For the first time since 1999, shareholders in Goldbelt, Juneau's urban Native corporation, will be getting dividend checks in the mail.
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"Jiminy Christmas! You're kidding. This is good news," shareholder Marge Gamble said upon hearing the news. She plans to put the money away for her grandchildren, she said.
Dividend checks totaling $1.25 per share will be mailed out in early February, according to Goldbelt officials. The typical shareholder, who owns 100 shares, will receive $125.
Goldbelt has 3,200 shareholders, who own a total of 272,200 shares of stock. The decision to pay dividends was made Saturday during a regular monthly meeting, said board Chairman Joseph Kahklen in a press release.
The dividend is a promising sign for the corporation, which has suffered financial setbacks due to a 1999 accident and an inconsistent tourism market.
Board member and shareholder Randy Wanamaker said that the troubles began when the company made the shift from relying on timber to tourism in the late 1990s.
In 1999, one of Goldbelt's tour boats hit a rock in Glacier Bay at the start of the season.
"We lost the boat for the entire season, and we literally had to refund thousands of tickets," he said.
Making the situation worse, the corporation's managers had canceled its business-loss insurance just weeks before the accident.
The following year, the dot-com bust in the Lower 48 caused many tourists to cancel their summer vacations to Alaska, Wanamaker said. The Sept. 11, 2001, attacks also took a toll.
That's when Goldbelt decided to rely less on tourism and more on government contracts.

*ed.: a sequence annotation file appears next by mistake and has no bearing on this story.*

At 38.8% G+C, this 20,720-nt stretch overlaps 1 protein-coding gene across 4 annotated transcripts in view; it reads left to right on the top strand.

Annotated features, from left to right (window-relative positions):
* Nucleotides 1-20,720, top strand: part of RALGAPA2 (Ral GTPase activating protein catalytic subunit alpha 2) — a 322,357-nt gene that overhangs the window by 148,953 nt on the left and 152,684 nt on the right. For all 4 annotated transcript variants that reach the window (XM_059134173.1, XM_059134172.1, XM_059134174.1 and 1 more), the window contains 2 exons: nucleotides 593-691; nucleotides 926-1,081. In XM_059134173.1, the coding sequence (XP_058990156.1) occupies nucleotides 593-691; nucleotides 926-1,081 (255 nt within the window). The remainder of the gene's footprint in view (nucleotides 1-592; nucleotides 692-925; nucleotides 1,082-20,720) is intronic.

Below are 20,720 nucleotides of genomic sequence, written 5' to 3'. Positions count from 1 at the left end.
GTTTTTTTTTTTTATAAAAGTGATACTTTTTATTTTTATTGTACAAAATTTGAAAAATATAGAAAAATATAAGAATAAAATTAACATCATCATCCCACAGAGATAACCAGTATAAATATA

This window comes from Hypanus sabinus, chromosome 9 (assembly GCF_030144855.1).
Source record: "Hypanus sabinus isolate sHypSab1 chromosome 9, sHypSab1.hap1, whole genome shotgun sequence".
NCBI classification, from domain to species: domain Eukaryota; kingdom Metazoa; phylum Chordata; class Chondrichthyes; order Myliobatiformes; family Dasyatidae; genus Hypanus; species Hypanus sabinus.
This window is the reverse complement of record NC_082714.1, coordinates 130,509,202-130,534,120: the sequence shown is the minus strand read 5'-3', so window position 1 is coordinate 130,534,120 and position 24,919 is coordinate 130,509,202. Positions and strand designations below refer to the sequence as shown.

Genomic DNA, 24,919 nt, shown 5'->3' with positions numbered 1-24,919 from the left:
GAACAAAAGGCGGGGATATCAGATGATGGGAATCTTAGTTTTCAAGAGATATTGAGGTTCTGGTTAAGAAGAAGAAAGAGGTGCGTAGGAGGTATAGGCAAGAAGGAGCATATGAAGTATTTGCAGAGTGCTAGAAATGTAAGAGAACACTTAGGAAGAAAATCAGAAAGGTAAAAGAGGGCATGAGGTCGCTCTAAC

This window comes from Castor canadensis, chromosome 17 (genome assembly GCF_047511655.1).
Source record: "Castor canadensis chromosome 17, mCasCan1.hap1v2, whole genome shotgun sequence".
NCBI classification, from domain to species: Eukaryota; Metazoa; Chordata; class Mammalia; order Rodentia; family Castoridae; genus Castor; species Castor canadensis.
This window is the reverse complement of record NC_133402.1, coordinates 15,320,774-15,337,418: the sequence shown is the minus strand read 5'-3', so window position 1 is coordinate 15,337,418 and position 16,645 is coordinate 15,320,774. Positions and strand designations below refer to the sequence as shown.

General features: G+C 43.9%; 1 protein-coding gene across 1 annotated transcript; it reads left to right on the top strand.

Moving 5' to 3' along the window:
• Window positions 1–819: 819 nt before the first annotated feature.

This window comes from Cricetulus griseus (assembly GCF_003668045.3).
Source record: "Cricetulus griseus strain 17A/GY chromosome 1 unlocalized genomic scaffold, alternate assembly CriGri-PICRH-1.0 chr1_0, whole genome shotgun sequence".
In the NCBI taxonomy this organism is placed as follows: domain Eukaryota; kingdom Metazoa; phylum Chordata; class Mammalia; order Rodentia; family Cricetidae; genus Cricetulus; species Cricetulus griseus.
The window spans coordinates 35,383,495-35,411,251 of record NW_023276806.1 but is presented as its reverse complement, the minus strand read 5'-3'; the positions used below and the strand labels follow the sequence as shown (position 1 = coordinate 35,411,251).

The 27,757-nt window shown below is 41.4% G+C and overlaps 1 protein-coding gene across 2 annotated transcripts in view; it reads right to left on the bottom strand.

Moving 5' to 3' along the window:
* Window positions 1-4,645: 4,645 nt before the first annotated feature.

President and CEO Gary Droubay said income has increased in the last two years largely because of contracts that subsidiary affiliates known as 8(a) companies have with federal government branches.
These include construction, vehicle and information technology equipment leasing, military training, facilities management, personnel placement, logistical support and aerospace engineering. The businesses operate in Washington, D.C.; Maryland; Virginia; North Carolina; New Jersey and Louisiana.
The 8(a) program was designed by the U.S. Small Business Association to help small businesses compete by allowing them to contract directly with the federal government.
They also may subcontract with larger businesses that have federal contracts. Alaska Native corporations and companies that are majority-owned by Alaska Native corporations are considered eligible.
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"Goldbelt issues first shares since 1999"
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Goldbelt formed an 8(a) company in 2000, and four more in 2002 and 2003. In each case, while retaining majority ownership, Goldbelt has offered minority ownership to other companies or individuals with expertise in their areas.
Goldbelt also still has tourism investments in Juneau. The corporation owns and operates the Mount Roberts Tramway and the Goldbelt Hotel. It also owns and operates Goldbelt Security Services and the Seadrome dock facility at Echo Cove, which is under construction. Goldbelt has agreed to provide bus transportation to Kensington Mine workers.
Founded in 1973 and incorporated on Jan. 4, 1974, Goldbelt was organized under the 1971 Alaska Native Claims Settlement Act. Through the act, descendants of Alaska's original inhabitants were given $966 million in cash and title to 44 million acres of land to compensate for the loss of their homelands. This was divided among more than 200 community corporations and 13 regional corporations.
Goldbelt stock represents assets worth approximately $62 million and 32,000 acres of land in the Juneau area.
Droubay said it is too soon to tell whether the dividend checks will be issued more regularly.
"We hope so," he said.
Brittany Retherford can be reached at email@example.com.
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